Effective communication = effective working relationships.
Communication impacts all areas of the business; every conversation with a customer, an employee, any meeting you had. How you approach each situation of communication will have an influence on your business. With employees, it is how goals, visions and ideas are communicated. With customers, it is almost more important as your communications impact the face of the business and how you are portrayed externally.
There is always room to improve your communication techniques. We have outlined a few for you to get started in changing up your style to lead a more effective workplace.
- Adjust Communications
Ask yourself; what is my current method of communication with my employees? Is it effective? Do they value it? Assess your current communication methods to identify whether these create effective communication within the workplace. This will then allow you to monitor and adjust to inhibit more effective outcomes.
- Body Language – what movements are you carrying out? Whether you are communicating with employees or customers, choose your body language appropriately. These include eye contact, gestures, posture, sign language. Displaying the wrong body language could cause a bit of confusion or conflict if used in the wrong situation. For example; smiling when a customer enters your restaurant, approaching them immediately, and listening to their requests attentively are positive body language signs.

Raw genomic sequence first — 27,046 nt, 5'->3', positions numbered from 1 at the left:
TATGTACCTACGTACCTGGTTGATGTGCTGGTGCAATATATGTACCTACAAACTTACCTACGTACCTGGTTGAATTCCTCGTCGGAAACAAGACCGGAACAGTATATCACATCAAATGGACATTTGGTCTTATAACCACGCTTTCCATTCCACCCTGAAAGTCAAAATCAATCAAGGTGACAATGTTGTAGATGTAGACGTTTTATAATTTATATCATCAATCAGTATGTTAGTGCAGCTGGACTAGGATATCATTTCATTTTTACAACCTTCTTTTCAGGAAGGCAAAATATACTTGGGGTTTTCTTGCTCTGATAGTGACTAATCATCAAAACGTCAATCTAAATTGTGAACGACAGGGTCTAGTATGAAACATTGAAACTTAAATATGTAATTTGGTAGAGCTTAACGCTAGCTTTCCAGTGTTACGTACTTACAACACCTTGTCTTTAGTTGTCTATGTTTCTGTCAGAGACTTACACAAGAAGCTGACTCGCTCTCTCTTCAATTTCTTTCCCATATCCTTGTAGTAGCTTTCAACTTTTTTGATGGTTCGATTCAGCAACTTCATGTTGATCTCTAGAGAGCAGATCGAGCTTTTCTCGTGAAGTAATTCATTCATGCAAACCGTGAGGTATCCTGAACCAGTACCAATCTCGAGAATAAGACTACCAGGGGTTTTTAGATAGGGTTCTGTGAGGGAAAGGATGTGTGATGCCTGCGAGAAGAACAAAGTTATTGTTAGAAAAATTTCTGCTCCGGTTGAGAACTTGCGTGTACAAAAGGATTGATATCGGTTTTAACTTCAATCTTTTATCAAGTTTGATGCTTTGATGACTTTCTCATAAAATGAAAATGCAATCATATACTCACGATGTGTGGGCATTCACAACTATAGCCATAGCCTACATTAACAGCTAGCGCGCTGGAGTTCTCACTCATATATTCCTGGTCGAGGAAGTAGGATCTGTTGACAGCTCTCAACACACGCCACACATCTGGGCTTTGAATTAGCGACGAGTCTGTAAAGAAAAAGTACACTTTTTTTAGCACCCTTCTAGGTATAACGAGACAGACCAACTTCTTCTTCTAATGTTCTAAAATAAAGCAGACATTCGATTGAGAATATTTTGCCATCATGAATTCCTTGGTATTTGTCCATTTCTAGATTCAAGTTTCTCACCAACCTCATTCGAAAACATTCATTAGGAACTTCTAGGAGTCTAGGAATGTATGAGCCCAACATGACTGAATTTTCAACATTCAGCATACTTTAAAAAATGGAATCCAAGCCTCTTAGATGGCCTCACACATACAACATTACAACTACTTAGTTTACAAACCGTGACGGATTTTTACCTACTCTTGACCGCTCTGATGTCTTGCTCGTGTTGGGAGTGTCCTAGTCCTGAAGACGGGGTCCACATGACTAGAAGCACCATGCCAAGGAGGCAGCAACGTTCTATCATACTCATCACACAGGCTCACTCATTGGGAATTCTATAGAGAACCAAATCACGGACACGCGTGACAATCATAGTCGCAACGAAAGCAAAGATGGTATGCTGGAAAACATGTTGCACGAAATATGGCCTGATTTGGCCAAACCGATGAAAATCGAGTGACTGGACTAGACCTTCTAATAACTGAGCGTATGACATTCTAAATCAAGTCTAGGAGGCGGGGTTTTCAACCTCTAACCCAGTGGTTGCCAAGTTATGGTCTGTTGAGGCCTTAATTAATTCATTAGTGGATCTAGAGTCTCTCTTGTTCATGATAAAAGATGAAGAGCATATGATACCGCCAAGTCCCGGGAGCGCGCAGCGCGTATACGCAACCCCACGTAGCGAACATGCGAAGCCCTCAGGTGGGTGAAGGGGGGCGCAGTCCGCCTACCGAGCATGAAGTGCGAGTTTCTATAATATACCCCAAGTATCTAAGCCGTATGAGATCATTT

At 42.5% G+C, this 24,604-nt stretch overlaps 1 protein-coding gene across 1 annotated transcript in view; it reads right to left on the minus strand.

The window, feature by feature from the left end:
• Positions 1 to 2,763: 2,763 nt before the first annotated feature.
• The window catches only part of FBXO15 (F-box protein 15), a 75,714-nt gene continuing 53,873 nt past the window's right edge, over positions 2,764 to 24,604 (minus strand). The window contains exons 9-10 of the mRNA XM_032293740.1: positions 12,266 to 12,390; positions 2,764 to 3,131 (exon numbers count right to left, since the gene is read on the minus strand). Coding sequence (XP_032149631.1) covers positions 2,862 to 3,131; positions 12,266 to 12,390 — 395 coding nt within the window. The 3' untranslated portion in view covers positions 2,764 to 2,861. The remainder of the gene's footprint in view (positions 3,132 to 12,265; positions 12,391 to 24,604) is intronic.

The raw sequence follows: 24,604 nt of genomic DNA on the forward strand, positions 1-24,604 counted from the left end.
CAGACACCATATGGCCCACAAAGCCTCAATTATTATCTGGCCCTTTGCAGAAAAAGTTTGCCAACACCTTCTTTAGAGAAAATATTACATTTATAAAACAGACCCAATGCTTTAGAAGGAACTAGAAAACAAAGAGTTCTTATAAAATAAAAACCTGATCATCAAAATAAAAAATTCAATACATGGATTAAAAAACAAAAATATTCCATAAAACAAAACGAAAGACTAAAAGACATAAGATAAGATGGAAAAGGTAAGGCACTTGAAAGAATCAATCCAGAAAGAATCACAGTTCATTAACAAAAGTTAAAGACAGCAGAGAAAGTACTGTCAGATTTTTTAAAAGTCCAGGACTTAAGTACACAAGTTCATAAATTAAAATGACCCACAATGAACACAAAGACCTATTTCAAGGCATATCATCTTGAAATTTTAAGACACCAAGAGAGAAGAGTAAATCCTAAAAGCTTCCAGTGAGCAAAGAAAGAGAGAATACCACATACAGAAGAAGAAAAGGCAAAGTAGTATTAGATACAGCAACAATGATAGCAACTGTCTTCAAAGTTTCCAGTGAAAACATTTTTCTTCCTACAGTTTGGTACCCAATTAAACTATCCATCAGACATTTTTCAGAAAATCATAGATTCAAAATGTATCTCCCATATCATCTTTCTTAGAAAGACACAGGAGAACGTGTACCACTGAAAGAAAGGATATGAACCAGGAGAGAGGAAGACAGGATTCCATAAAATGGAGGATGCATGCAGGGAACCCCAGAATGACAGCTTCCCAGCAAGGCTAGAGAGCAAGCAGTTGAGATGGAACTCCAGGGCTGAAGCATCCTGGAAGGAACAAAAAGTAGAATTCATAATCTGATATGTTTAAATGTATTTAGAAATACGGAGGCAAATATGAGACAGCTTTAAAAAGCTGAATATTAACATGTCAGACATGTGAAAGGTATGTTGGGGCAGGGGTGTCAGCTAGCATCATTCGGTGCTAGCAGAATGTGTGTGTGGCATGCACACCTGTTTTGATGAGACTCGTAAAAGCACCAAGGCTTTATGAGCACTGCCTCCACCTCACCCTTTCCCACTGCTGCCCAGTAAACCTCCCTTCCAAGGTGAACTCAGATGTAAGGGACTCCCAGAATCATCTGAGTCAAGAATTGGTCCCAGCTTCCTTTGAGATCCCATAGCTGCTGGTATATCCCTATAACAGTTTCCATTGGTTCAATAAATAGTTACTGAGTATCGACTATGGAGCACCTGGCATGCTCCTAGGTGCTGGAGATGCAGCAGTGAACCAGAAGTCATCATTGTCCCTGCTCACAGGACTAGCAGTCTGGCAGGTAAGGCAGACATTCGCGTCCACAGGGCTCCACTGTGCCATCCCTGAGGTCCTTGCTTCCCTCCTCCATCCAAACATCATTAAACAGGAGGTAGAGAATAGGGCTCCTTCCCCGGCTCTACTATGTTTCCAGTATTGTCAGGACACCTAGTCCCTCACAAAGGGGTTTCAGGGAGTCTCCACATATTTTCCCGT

- Verbal communication is generally used in the daily operations of the business to elicit new ideas or talk to customers. The tone of voice is important to adapt here in the different day to day environments. If nonverbal messages are overwhelming the conversation, it might be better to wait until things settle.
- Written communication incorporates functions such as text, e-mail or written notes/letters. These do not have to be constructed formally at all times, for example; if you run a grocery shop and are communicating an update to your staff via the WhatsApp group, this can be done quite informally but still with a level of professionalism that your staff will still respect and adhere to your message.
- Pick a good place and time
Variation and priority of messages require different approaches – don’t discuss promotions in the hallway. Communicating in the right place at the right time will develop a positive and impactful work environment where your colleagues will feel appreciated and valued. Below are a few examples that elicit effective business communication.
- 1-1: these are beneficial in boosting the morale of your employees. From discussing progress to performance, issues or opportunities, the one-to-one enables the employee to feel comfortable in expressing their true feelings surrounding the situation and raising any issues that need to be addressed.